Conor is at the center of this story, but an eclectic group of people make it even better. Getting to learn about Ireland through Conor's elaborate, but not overly detailed, explanations offered a nice change of pace. Each character brought something different to the table and with that came their own personalities. An assortment of personalities led to some clashes among the group, as they dealt with their own problems and reasons for being there. Conor, the seasoned tour guide, always goes the extra mile to help each of them with their questions and anything else they may need. Not to mention that Conor tends to help them solve their problems (by giving advice for example), showing that he genuinely cares about each member. In the process, he has to deal with his own troubles, but doesn't let it get in the way of everything else. He manages to keep everything under control, even the unforeseeable obstacles that arise. Jean Grainger did a great job at keeping all the main characters at the forefront of the story without getting confused or lost. As you get to know each member's backstory, you can't help but feel for them when they come to terms with some events in their lives.

Despite each character's unique personalities, I can't imagine this story without any of them.

Where would you like to visit someday? And what was your favorite vacation spot?

I would like to visit Australia, France, Ireland,  and England. My favorite vacation spots include Niagara Falls, Yellowstone National Park, and North Conway, New Hampshire.

Happy Reading and Keep on Writing!

♥Meg♥

Saturday, November 5, 2016

Tara Road (Maeve Binchy) Book Review

2016 Reading Challenge

44. Tara Road by Maeve Binchy
      Theme/Topic: book from Oprah's Book Club


Synopsis:
New York Times bestselling author Maeve Binchy has captured the hearts of millions with her unforgettable novels. Binchy's graceful storytelling and wise compassion have earned her the devotion of fans worldwide--and made her one of the most beloved authors of our time. Now she dazzles us once again with a new novel filled with her signature warmth, humor, and tender insight. A provocative tale of family heartbreak, friendship, and revelation,Tara Road explores every woman's fantasy: escape, into another place, another life. "What if..." Binchy asks, and answers in her most astonishing novel to date.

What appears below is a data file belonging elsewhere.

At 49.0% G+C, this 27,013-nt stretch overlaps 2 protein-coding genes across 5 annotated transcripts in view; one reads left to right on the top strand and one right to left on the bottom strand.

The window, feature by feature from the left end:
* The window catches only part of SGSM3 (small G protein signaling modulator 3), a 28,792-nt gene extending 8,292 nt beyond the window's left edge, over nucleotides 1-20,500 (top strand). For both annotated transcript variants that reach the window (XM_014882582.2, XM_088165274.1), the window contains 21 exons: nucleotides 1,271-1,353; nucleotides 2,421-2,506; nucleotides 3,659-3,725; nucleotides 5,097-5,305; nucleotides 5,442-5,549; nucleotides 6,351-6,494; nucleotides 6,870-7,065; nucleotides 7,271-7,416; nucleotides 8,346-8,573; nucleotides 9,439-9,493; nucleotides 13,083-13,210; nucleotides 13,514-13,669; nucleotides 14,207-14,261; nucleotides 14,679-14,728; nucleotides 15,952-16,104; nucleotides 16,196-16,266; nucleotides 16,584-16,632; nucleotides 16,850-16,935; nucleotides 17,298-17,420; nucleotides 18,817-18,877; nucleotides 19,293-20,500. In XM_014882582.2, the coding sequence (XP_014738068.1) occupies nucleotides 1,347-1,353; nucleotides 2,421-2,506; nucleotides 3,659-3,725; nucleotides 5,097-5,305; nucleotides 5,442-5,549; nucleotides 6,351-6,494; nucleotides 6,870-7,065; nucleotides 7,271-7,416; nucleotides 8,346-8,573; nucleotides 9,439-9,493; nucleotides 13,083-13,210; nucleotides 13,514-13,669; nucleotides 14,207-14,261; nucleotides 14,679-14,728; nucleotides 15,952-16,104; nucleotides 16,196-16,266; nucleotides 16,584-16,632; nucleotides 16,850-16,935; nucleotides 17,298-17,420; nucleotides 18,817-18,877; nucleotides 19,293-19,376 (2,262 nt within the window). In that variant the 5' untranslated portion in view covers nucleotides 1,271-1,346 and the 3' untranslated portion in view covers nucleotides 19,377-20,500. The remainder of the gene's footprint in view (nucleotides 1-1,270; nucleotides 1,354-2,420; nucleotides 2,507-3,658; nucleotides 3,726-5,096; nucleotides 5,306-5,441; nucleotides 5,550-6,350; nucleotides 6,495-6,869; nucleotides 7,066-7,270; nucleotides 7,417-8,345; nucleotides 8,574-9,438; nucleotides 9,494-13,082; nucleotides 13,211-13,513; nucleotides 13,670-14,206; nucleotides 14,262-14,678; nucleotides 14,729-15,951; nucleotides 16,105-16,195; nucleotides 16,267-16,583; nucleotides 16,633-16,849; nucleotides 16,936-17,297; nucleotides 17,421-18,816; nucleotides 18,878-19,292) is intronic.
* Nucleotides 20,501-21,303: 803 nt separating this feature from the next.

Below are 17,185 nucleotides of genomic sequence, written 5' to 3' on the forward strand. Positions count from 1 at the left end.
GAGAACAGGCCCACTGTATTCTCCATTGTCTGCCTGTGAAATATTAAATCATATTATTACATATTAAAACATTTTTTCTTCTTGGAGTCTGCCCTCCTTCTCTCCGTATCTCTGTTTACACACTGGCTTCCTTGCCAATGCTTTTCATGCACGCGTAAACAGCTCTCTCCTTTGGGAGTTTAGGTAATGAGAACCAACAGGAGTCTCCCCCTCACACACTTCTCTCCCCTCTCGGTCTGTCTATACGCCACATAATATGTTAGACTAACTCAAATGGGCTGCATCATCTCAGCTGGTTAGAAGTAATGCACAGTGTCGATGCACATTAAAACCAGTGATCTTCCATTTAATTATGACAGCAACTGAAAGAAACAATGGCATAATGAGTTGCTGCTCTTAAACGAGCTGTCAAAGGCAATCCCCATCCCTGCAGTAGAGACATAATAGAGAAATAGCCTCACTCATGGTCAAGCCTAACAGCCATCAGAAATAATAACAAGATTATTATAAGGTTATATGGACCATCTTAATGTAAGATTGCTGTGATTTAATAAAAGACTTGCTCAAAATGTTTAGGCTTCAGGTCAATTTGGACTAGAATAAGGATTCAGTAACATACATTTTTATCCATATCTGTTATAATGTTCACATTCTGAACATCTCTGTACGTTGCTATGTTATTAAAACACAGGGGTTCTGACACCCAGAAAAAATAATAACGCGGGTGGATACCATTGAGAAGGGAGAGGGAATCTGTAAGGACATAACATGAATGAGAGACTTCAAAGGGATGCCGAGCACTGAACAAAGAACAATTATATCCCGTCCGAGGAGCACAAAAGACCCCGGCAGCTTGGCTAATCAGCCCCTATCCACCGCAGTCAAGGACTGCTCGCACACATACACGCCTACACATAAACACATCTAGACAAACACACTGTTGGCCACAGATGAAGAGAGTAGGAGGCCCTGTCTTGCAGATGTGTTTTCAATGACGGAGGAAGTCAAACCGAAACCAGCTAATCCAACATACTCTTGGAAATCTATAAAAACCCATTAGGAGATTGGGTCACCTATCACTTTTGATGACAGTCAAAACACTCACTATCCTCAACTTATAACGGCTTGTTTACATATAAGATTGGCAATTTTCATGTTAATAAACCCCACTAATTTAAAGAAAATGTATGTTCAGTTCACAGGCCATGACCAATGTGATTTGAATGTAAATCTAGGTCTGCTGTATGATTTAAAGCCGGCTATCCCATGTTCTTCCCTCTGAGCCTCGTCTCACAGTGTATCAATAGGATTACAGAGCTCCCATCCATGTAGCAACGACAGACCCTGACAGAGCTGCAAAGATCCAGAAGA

My Review:
This was the first book I read by Maeve Binchy and she has an eloquent writing style. Most of this book took place on Tara Road (hence the title) and the people who live there or nearby. In particular, Danny and Ria's house was featured the most because they had people over all the time, some even without invites. Whether it was for talking gossip, business or just spending quality time with friends, there was always something going on. When Danny admits he has been having an affair and they get divorced, Ria still maintains that social life except the ones over for business. Of course, then it becomes all girl talk with the support of family and friends. As the story goes on, you learn that Ria's so called friends aren't always what they seem, well a couple of them at least. Everyone you read about are an eclectic and diverse group of people. I had a love-hate relationship with all of them. I can't imagine the boom without even one of them, though.

Ria can't accept that Danny's leaving her for someone else and has had that affair for quite awhile. We, the readers, can figure that out before he brings it up and all along, Ria thought she was living a perfect marriage, despite all the signs being there. Marilyn, in New York, has been having a tough time coming to terms s with her son's death and separation from her husband. By chance, she just happens to have Danny's number and wants to exchange houses for two months. Ria agrees to the deal and before you know it, everything set up. Danny and Marilyn's husband are reluctant for them to do it, but realize that they're going to do it regardless. They each want the opportunity to get away from it all and their respective places. Both of them are very similar, except that Ria is social able and Marilyn is more drawn to herself. They have no idea that they're going somewhere opposite from what they're used to. For two months, they go on a journey of acceptance, growth, friendship, and so much more. Isn't it funny how escaping to another place makes it easier to come to terms with any situation you may be going through? Sometimes all we need is a break from reality to heal in what may be a sad or stressful (or anything really) time in our lives.

This was an enjoyable read. I do have to admit that it took me a little while to get into it. It's a powerful book about overcoming hard times and the power of friendship.

Happy Reading and Keep on Writing!

♥Meg♥

Friday, November 4, 2016

Homicide by Hamlet (Lois Lavrisa) Book Review

2016 Reading Challenge

43. Homicide by Hamlet by Lois Lavrisa


Synopsis: